GED Diploma Candidates Reach Record Level
Record numbers of adults completed the General Educational Development Tests and received their high school equivalency diplomas in 1996, according to figures released last week.
The Washington-based American Council on Education, which operates the GED Testing Service, reported that 758,570 people completed the tests last year, a 5 percent increase over 1995 and the largest number in the history of the GED.
More than 524,482 adults earned a GED diploma in 1996, surpassing the previous record set in 1995, according to the ACE.
Janet Baldwin, the director of research for the GED Testing Service, said that last year's increases might be attributed in part to people who wanted to take the tests before Jan. 1, 1997, when the minimum scores required for passage were raised.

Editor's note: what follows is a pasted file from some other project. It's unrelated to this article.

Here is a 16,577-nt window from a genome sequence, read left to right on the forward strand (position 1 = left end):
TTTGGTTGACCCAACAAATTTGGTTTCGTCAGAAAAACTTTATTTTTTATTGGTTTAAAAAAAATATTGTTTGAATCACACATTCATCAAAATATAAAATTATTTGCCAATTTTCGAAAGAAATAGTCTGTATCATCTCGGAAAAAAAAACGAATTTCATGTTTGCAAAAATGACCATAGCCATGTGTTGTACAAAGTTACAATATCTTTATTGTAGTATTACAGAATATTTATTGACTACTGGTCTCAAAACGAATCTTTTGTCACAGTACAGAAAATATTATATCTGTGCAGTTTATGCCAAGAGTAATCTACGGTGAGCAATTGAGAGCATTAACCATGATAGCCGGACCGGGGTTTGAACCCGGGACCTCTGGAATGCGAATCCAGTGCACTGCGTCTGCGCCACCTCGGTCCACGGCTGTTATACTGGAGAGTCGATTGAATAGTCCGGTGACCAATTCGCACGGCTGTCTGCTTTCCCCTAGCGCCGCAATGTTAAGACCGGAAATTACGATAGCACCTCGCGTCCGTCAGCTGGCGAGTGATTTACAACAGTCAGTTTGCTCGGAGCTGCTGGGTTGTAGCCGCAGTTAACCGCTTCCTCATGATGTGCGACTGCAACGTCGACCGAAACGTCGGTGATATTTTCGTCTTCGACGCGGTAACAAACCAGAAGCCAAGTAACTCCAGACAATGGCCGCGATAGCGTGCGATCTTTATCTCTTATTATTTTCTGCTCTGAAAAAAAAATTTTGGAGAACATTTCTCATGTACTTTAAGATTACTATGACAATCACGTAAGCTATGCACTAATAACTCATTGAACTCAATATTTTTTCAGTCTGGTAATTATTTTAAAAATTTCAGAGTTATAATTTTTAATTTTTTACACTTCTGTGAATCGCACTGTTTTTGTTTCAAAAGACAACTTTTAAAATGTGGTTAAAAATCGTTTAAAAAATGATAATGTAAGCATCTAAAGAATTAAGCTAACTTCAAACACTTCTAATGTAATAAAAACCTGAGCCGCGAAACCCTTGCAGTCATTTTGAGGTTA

The GED tests were created to provide World War II veterans who had not completed high school before entering military service with an opportunity to earn high school credentials. Since 1949, when administrators began collecting and reporting test data, the GED program has since allowed more than 12.6 million adults to earn an equivalency diploma. The tests cover writing, social studies, science, literature, and mathematics.
"Who Took the GED? GED 1996 Statistical Report" is available for $20 plus $5 for shipping and handling from the GED Fulfillment Service, P.O. Box 261, Annapolis Junction, Md. 20701; (301) 604-9073; fax (301) 604-0158.